The next step is again the summary, followed by the actual creation of the task sequence.
After confirmation, the task sequence is created.
Now the example must be adapted a little.
When including drivers, I take a different approach than the usual one in the template. The task sequence template uses Plug-n-Play to select the correct driver. This is not actually wrong, but it uses the latest version of the driver. This does not always have to be the right one for the hardware
It is possible that different OEMs have different versions of a driver. OEM B has used a higher version number so that its network card driver, which is optimised for its hardware, is used instead of the generic chipset driver of the network component manufacturer. Unfortunately, OEM A keeps the versioning of the original and passes the driver through without modification. Due to the optimisation of OEM B’s driver, it unfortunately runs unstably with OEM A’s hardware
It is also possible that certain hardware is no longer supported with current versions of a driver.
Therefore, I only install the driver package that is intended for the device. This also saves me the problem of having to install the manufacturer’s drivers first and reproducing the problem in the event of an error.
To do this, modify the “Preinstall” phase of the task sequence. Since you will probably have more than a few driver packages in the course of time, I recommend creating a folder in the place where the “Inject Drivers” step is now.
You can deactivate or delete the “Inject Driver” step.
Click on the folder you have created and then select the items “General” > “Inject Drivers” under the drop-down “Add”.
Now assign a suitable name, for example the model drawing of the unit. Select the “Selection Profile” that you have created for the appropriate drivers. Select the option “Install all drivers from the selection profile”. Then switch to the “Options” tab.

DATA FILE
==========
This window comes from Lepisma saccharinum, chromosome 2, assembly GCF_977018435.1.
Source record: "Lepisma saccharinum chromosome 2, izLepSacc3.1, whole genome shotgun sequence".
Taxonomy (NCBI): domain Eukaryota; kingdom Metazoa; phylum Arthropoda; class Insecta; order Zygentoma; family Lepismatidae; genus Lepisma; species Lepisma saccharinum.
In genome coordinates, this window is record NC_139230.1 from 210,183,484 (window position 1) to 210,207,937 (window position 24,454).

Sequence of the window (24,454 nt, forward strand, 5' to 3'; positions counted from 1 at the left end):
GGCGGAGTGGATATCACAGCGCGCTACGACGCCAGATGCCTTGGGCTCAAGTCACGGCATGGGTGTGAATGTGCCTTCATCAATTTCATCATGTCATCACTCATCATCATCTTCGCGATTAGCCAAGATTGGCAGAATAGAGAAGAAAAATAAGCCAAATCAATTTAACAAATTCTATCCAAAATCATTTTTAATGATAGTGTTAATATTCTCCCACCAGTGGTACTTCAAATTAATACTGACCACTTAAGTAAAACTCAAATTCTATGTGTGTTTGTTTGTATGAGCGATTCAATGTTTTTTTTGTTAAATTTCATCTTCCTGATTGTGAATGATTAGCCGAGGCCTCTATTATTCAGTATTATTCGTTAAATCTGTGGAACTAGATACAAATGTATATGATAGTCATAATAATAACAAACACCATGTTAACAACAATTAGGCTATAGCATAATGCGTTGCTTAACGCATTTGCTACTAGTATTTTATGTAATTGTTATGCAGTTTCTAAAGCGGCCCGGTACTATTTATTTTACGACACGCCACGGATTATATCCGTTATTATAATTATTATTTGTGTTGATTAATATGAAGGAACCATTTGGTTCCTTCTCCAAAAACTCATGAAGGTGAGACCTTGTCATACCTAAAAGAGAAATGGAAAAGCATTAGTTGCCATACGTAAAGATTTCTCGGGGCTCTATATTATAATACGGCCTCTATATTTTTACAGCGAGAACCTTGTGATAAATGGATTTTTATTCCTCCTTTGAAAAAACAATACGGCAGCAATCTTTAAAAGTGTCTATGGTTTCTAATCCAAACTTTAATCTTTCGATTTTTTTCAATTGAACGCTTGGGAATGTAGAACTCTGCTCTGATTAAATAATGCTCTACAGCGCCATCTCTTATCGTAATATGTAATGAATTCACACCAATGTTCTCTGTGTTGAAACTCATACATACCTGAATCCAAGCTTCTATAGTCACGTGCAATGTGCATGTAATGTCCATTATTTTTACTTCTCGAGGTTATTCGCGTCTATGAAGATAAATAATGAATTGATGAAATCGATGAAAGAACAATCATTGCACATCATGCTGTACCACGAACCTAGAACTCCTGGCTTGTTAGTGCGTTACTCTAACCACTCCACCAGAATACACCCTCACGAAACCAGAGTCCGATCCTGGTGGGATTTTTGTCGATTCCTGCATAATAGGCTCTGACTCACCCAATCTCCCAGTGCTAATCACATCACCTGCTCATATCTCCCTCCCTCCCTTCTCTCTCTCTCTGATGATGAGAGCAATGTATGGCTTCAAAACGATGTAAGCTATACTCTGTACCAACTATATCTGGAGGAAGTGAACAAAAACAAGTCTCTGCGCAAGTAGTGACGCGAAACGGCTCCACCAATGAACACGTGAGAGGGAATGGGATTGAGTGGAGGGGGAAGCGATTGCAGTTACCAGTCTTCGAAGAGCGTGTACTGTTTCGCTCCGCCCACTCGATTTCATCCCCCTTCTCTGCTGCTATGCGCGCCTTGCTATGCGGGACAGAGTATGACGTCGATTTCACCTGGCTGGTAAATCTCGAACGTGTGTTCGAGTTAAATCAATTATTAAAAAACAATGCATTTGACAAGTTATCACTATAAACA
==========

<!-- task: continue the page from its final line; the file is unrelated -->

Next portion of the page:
Now select the entry “If statement” in the drop-down “Add” and then select “Any conditions”. This way you can also use a driver package like a family pack for several models.
Then add the item “Query WMI” via the “Add” menu. Enter a WMI query suitable for your hardware model. Here in the example a Dell XPS 13 9365, the query for this is
SELECT * FROM Win32_ComputerSystem WHERE Model LIKE "XPS 13 9365"
Now you have added the drivers for the first model
Repeat the step for all models. If you like to have some generic drivers in hand, you can also make a selection with corresponding WMI queries that contain a “NOTLIKE” instead of “LIKE”. But then you have to maintain 2 entries for each new model.
The next step is to include basic software that should always be installed.
To do this, we must switch to the “State Restore” branch in the task sequence. There you will find an entry “Install Application”. Here, the applications are installed that you can select in the LTI after booting, if you do not suppress this. We are interested in as few steps as possible, so we make a preselection here. I always use the option “Install a single application” for this. Importantly, you can do this with any application except LAPS. I explain that in the following.
Deactivate or delete the original entry again. Unless you want to use the query function.
To add the application, select the menu “Add” and then the entries “General” > “Install Application”
Enter a suitable name and select “Install a single application” and then click on “Browse”
Select the appropriate application and click “OK”.
And your first application is ready for installation in the task sequence.
Tip: If you want to install certain software only on certain hardware models, you can again work with WMI filters, just as with the driver installation in the task sequence.